Charshanbe Suri in Tehran, March 2018.
|Observed by|| Iran|
Turkey (by Azeris and Kurds)
|Type||National, ethnic, cultural|
|Date||The last Wednesday eve before the vernal equinox|
|Related to||Nowruz, Sizdebedar|
Chaharshanbe Suri (Persian: چهارشنبهسوری, romanized: Čahār-šanba(-e)-sūrī; lit. Festive Wednesday, usually pronounced Čāršamba-sūrī) is an Iranian festival celebrated on the eve of the last Wednesday before Nowruz (the Iranian New Year).
The Persian name of the festival consists of čahāršanbe (چهارشنبه), the name of Wednesday in the Iranian calendars, and suri (سوری), meaning "festive". Local varieties of the name of the festival include Azerbaijani Gūl Čāršamba (in Ardabil), Kurdish Kola Čowāršamba and Čowāršama Koli (in Kurdistan), and Isfahani Persian Čāršambe Sorxi (in Isfahan). To the Yezidi Kurds, it is known as Çarşema Sor.
Before the start of the festival, people gather brushwood in an open, free exterior space. At sunset, after making one or more bonfires, they jump over the flames, singing sorxi-ye to az man, zardi-ye man az to, literally meaning "[let] your ruddiness [be] mine, my paleness yours", or a local equivalent of it. This is considered a purificatory practice.
Charshanbe Suri includes a custom similar to trick-or-treating that is called qāšoq-zani (قاشقزنی), literally translated as "spoon-banging". It is observed by people wearing disguises and going door-to-door to hit spoons against plates or bowls and receive packaged snacks.
The festival has its origin in ancient Iranian rituals. The ancient Iranians celebrated the festival of Hamaspathmaedaya (Hamaspaθmaēdaya), the last five days of the year in honor of the spirits of the dead, which is today referred to as Farvardinegan. They believed that the spirits of the dead would come for reunion. The seven holy immortals (Aməša Spənta) were honored, and were bidden a formal ritual farewell at the dawn of the New Year. The festival also coincided with festivals celebrating the creation of fire and humans. By the time of the Sasanian Empire, the festival was divided into two distinct pentads, known as the lesser and the greater panje. The belief had gradually developed that the "lesser panje" belonged to the souls of children and those who died without sin, while the "greater panje" was for all souls.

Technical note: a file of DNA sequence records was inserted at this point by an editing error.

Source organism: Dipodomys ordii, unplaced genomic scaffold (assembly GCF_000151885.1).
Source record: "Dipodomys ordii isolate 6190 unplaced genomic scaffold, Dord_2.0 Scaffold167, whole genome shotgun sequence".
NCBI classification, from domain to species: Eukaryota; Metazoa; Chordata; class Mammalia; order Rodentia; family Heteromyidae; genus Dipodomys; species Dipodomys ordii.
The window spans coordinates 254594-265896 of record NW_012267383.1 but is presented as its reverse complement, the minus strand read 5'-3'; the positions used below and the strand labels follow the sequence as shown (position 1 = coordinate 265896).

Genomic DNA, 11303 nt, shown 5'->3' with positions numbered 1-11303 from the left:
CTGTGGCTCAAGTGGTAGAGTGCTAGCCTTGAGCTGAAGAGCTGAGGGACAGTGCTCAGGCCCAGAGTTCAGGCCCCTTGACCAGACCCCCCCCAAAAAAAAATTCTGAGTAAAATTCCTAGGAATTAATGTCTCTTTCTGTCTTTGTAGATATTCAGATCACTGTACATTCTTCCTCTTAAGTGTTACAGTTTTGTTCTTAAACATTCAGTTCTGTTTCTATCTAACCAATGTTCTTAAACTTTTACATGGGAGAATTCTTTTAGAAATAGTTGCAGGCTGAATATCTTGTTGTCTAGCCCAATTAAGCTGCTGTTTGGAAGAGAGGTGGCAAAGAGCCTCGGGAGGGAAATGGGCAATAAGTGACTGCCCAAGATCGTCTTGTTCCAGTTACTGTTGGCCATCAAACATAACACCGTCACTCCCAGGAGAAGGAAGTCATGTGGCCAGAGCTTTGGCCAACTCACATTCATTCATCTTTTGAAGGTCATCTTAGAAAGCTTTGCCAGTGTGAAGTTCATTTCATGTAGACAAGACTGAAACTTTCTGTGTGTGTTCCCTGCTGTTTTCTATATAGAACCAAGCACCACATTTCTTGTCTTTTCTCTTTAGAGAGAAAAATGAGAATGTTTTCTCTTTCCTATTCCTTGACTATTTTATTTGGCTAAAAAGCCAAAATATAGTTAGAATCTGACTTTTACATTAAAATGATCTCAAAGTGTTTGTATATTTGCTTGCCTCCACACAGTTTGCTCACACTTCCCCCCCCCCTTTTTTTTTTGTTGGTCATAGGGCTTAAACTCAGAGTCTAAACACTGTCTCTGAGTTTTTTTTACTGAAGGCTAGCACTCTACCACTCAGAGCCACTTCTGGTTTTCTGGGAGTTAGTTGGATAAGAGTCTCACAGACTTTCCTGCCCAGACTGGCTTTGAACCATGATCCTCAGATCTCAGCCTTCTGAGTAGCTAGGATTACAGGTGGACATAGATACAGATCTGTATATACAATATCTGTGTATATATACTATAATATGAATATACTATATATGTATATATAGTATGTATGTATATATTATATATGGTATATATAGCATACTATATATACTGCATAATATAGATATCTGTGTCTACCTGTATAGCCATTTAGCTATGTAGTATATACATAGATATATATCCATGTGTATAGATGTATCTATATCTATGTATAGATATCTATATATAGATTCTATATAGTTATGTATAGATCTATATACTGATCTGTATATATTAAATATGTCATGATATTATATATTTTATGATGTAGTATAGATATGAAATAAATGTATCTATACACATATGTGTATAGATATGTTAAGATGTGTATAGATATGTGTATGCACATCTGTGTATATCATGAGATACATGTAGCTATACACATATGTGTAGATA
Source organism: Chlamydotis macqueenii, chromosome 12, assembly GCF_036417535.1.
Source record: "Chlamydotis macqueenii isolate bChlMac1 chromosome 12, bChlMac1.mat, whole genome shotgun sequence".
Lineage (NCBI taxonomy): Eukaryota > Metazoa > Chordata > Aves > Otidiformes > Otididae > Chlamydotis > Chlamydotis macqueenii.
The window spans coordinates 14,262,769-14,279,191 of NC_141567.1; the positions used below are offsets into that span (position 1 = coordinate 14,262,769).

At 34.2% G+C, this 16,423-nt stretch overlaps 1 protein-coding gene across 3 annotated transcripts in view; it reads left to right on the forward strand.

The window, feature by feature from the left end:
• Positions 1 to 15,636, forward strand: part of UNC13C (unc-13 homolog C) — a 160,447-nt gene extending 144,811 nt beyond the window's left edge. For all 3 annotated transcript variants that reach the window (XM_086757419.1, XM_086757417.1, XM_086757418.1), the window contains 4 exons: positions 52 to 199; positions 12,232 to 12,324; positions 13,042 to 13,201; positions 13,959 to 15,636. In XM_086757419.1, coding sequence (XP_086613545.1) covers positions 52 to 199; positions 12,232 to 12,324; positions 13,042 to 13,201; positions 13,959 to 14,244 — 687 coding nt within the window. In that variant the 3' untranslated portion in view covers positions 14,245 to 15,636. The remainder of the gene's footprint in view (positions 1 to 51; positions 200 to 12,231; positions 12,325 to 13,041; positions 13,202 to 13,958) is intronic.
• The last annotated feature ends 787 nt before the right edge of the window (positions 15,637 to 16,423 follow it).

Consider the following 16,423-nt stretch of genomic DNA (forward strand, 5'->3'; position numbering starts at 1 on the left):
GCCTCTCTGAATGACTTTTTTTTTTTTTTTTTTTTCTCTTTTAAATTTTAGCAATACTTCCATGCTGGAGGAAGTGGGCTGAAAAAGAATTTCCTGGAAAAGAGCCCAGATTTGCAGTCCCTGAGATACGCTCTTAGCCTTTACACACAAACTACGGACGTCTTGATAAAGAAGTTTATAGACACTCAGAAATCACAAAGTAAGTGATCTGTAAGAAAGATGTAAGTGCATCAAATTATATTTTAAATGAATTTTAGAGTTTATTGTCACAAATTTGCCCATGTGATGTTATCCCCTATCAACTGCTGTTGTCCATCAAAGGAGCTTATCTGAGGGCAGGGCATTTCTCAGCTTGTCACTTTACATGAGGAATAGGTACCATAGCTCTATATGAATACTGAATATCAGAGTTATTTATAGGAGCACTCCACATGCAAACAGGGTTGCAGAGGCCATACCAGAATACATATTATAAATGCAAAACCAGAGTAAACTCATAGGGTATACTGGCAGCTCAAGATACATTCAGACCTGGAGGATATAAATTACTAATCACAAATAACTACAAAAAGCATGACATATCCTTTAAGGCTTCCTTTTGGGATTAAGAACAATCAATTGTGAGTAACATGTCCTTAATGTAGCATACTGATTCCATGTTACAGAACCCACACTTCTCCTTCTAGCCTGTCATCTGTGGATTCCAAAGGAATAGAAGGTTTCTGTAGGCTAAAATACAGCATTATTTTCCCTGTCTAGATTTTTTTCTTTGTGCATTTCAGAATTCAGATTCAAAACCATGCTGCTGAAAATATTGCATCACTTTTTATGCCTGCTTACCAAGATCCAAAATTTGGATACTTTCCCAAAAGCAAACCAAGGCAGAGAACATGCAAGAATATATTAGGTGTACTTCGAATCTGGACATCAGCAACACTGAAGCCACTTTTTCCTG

A custom once in vogue in Tehran was to seek the intercession of the so-called "Pearl Cannon" (Tup-e Morvārid) on the occasion of Charshanbe Suri. This heavy gun, which was cast by the foundry-man Ismāil Isfahāni in 1800, under the reign of Fath-Ali Shah of the Qajar dynasty, became the focus of many popular myths. Until the 1920s, it stood in Arg Square (میدان ارگ, Meydān-e Arg), to which the people of Tehran used to flock on the occasion of Charshanbe Suri. Spinsters and childless or unhappy wives climbed up and sat on the barrel or crawled under it, and mothers even made ill-behaved and troublesome children pass under it in the belief that doing so would cure their naughtiness. These customs died out in the 1920s, when the Pearl Cannon was moved to the Army's Officers' Club. There was also another Pearl Cannon in Tabriz. Girls and women used to fasten their dakhils (pieces of a paper or cloth inscribed with wishes and prayers) to its barrel on the occasion of Charshanbe Suri. In times, the cannon had been used as a sanctuary for political or non-political fugitives to be immune to arrest or to protest from family problems.
Sadegh Hedayat, an Iranian writer of prose fiction and short stories, has a book with the name of this cannon, Tup-e Morvārid, that criticize the old beliefs in Iranian folklore. The book also mentions the origin of the Pearl Cannon.
Today, the Pearl Cannon is placed in the opening of the Building Number 7 of the Ministry of Foreign Affairs at 30th Tir Avenue, and the Cultural Heritage Organization of Iran is still in argument with the ministry to displace the gun to a museum.
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